3. Emotional abuse isn't as serious as physical or sexual abuse.

Bullying leaves neurological scars on the brain that can be seen on MRI scanners. What has surprised researchers is how closely these changes to the brain resemble those borne by children who are physically and sexually abused in early childhood. So parents who approve of teachers or coaches yelling, swearing, insulting, ignoring, and ostracizing students, all in the name of winning and achieving, should be aware it's comparable to condoning sexual or physical abuse. For instance, MRIs show that the brain's pain response to exclusion and taunting is identical to its reaction when the body is physically hit or burned.

4. Bullying is just part of growing up.

Neuroscientists are clear that a positive, supportive environment will allow teens to flourish, but a toxic environment will cause them to suffer in powerful and enduring ways. Bullying does not stop when students leave school. The brain changes are long-term, and the emotional scars may last a lifetime. Therefore, neuroscientists say it is urgent that we confront the "scourge of bullying." As bullying is learned behavior, we must ask ourselves tough questions about where children learn that bullying is a way to get ahead, achieve, and excel. Is it being taught by teachers and coaches, and condoned in educational settings?

5. Students and athletes reach their potential under bullying regimes.

Brain cells grown in childhood are still used in adolescence and form new connections, while those that go unused wither away. Hence, the adolescent period can make or break a child's intelligence. This is exactly why cortisol is so devastating when released into the brain by bullying: it damages brain structures affecting learning, memory, concentration, and decision making. Therefore, a teacher or coach’s bullying regime will never lead children to fulfill their potential. Instead, it will stunt them in serious and lasting ways.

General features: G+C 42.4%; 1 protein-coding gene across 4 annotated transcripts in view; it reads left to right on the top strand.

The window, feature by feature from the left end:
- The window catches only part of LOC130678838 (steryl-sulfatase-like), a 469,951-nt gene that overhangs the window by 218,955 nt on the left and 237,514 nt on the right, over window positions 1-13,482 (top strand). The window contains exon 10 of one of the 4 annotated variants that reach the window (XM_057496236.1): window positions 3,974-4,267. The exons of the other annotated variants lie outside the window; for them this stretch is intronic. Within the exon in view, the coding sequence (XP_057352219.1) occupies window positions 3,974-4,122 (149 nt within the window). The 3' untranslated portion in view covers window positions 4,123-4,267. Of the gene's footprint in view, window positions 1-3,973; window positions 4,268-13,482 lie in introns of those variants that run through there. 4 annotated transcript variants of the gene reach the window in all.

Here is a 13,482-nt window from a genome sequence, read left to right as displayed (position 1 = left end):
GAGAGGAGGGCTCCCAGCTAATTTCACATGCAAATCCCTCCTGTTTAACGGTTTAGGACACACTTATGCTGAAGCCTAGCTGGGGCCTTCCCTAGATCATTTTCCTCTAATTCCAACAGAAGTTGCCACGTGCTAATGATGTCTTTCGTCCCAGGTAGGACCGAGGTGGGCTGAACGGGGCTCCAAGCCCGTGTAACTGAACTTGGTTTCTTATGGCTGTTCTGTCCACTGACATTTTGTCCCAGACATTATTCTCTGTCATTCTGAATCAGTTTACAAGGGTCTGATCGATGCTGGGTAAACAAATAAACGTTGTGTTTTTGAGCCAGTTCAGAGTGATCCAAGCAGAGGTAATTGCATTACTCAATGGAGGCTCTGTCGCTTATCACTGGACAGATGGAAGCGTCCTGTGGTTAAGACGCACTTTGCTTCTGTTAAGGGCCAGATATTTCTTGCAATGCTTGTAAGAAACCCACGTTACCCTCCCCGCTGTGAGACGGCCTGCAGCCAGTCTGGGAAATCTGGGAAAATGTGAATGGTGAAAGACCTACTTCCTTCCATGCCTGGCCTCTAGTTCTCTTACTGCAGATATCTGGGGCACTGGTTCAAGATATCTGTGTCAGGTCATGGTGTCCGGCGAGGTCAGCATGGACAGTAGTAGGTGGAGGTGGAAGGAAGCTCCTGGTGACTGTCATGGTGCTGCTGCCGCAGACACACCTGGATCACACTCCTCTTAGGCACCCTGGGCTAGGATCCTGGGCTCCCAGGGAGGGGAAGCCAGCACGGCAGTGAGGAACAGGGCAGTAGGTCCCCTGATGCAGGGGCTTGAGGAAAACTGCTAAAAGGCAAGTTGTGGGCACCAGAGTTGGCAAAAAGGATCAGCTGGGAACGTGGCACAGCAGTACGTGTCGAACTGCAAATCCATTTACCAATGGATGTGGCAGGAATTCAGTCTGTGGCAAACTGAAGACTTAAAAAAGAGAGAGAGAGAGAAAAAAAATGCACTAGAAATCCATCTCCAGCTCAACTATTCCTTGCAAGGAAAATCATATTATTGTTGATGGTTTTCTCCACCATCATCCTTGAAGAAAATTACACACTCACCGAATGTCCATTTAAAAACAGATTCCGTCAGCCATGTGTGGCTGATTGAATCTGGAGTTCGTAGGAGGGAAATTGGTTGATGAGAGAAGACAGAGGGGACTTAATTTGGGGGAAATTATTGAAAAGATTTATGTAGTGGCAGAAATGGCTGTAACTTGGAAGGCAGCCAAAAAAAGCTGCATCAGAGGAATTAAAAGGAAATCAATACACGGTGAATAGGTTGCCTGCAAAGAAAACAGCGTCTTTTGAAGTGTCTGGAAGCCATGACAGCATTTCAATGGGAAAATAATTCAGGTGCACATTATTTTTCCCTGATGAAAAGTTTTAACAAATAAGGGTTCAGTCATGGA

Beyond the Myths

Parents, teachers, school administrators, and lawmakers should join together to ensure that our most vulnerable population is fully protected from all kinds of abuse -- including emotional abuse or bullying by adults. It makes no sense to protect our children from two kinds of abuse only to allow a third, equally damaging kind. In a world full of passionate teachers and coaches who want the best for their students, I'm hopeful that informed discussions, grounded in psychological and neuroscientific research, will result in finally laying to rest the myths that surround bullying approaches in education.


Anthes, Emily, "Inside the bullied brain: The alarming neuroscience of taunting," The Boston Globe, 2010.

Gruenewald, T. et al., "Acute threat to the social self: Shame, social self-esteem, and cortisol activity," Psychomatic Medicine 66, 2004: 915-924.

Jensen, Frances E. with Amy Ellis Nutt, The teenage brain: A neuroscientist's survival guide to raising adolescents and young adults, Toronto: Harper Collins, 2015.

McMahon, Tamsin, "Inside your teenager's scary brain," Maclean's Magazine, January 2015: 48-53.

Raffensperger, Lisa, "Why words are as painful as sticks and stones: Rejection and heartbreak can have effects every bit as physical as cuts and bruises, and understanding why could change your life," New Scientist, November 2012.

Schinnerer, John, Ph.D, "'Help, my coach is a bully!': The consequences of verbally abusive coaching."

Steinberg, Laurence, Age of opportunity: Lessons from the new science of adolescence, Boston and New York: Houghton, Mifflin, Harcourt, 2014.

See research of Dr. Tracy Vaillancourt, adjunct professor in the Department of Psychology, Neuroscience & Behavior at McMaster University and a core member of the Offord Centre for Child Studies.

Walsh, David with Erin Walsh, Why do they act that way?: A survival guide to the adolescent brain for you and your teen, 2nd edition, New York: Simon & Schuster, 2014 (254).

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  • 9-12 High School